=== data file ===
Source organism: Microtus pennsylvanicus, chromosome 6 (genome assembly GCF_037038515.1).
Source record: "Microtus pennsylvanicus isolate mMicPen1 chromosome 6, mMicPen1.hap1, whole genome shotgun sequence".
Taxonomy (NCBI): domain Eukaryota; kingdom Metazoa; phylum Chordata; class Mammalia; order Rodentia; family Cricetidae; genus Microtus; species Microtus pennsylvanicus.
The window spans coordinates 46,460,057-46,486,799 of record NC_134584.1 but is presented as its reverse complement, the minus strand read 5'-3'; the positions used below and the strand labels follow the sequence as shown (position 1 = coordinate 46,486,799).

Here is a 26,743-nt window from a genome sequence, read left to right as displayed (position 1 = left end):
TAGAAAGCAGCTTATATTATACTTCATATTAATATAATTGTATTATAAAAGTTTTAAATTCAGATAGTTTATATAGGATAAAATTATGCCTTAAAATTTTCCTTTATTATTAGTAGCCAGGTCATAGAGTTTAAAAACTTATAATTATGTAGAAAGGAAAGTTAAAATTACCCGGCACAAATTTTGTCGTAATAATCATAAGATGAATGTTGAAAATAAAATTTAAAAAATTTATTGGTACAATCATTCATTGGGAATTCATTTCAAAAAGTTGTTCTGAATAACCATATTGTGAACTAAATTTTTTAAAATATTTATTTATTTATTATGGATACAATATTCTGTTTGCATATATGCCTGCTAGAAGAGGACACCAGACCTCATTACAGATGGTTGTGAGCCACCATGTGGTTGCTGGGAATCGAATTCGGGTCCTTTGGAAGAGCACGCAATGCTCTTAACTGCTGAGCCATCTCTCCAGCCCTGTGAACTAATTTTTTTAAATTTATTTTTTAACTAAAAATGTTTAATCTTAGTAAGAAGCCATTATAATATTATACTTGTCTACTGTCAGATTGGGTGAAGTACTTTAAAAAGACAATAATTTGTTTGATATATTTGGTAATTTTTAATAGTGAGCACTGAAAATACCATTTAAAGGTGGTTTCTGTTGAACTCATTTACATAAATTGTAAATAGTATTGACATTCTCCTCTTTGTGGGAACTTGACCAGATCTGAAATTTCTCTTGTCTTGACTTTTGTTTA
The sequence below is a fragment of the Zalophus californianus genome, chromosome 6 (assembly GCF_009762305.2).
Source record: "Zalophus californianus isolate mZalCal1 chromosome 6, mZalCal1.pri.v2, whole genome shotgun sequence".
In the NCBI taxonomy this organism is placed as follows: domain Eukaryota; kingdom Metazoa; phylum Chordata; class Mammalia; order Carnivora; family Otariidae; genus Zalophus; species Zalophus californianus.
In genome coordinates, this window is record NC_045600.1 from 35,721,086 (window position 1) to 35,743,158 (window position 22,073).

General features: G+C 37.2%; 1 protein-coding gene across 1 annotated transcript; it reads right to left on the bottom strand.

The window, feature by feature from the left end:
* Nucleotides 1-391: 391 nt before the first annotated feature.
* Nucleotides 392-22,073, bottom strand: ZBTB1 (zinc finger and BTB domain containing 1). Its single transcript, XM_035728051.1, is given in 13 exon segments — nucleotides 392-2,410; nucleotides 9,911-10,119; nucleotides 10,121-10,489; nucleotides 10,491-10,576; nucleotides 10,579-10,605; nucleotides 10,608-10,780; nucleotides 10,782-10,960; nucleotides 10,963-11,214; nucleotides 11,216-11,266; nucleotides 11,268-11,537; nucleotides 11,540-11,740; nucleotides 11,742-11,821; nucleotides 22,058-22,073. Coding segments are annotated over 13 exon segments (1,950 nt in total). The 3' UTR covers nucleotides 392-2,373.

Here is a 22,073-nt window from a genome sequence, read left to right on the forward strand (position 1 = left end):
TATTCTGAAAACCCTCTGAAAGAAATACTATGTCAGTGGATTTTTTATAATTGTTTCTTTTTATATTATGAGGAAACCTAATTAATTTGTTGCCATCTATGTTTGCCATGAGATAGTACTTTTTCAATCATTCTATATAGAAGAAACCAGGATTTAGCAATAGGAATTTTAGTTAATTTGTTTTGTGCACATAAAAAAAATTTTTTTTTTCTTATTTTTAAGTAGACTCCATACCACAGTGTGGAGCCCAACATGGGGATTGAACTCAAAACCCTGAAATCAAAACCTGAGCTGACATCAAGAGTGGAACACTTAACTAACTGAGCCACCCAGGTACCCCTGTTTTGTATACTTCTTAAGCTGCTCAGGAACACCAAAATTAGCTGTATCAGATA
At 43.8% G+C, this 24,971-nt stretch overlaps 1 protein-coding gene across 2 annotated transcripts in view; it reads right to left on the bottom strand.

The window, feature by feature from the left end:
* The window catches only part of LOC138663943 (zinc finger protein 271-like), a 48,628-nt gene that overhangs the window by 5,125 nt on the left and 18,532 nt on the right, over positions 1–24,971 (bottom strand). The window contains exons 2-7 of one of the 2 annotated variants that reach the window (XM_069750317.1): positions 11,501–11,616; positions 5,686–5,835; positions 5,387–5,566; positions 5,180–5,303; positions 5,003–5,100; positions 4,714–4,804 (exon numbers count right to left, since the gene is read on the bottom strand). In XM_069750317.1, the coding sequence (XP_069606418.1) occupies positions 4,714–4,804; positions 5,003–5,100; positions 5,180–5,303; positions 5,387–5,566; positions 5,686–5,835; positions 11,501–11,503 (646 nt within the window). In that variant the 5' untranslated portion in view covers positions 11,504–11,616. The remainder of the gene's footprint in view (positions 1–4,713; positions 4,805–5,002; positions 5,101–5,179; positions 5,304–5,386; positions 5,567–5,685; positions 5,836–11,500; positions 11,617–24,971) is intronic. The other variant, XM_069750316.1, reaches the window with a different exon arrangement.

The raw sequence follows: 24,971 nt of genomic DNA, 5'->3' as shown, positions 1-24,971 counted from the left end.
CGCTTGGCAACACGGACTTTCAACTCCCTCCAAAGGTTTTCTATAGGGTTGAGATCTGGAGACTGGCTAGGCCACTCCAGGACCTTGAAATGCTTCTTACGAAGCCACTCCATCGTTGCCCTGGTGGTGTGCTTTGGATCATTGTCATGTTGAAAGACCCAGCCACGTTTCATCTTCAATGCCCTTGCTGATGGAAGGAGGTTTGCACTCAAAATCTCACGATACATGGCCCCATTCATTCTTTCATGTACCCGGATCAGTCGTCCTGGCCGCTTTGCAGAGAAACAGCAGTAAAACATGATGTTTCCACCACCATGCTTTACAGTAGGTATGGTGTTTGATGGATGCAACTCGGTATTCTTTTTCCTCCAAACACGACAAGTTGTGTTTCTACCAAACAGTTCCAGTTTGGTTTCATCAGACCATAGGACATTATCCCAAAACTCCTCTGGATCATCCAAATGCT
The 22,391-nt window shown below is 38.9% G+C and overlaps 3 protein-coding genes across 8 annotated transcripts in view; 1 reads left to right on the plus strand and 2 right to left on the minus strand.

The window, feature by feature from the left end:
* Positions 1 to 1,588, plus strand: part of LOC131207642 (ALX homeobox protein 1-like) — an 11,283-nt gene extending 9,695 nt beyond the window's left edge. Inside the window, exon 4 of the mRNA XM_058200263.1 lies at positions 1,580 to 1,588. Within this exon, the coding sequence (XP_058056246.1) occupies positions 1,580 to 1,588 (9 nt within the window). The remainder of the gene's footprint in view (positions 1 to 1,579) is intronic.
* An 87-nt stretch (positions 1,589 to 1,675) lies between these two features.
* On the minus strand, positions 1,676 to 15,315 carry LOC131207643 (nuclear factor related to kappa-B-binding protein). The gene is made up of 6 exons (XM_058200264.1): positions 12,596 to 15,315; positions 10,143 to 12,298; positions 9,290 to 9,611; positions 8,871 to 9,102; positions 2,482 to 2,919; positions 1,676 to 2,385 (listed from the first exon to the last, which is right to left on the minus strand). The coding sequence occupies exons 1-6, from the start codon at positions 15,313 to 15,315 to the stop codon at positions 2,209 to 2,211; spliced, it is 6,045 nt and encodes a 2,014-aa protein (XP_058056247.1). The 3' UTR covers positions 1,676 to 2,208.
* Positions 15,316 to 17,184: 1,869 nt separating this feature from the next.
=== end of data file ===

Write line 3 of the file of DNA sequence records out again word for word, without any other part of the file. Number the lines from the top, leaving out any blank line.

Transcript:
Taxonomy (NCBI): domain Eukaryota; kingdom Metazoa; phylum Chordata; class Mammalia; order Rodentia; family Cricetidae; genus Microtus; species Microtus pennsylvanicus.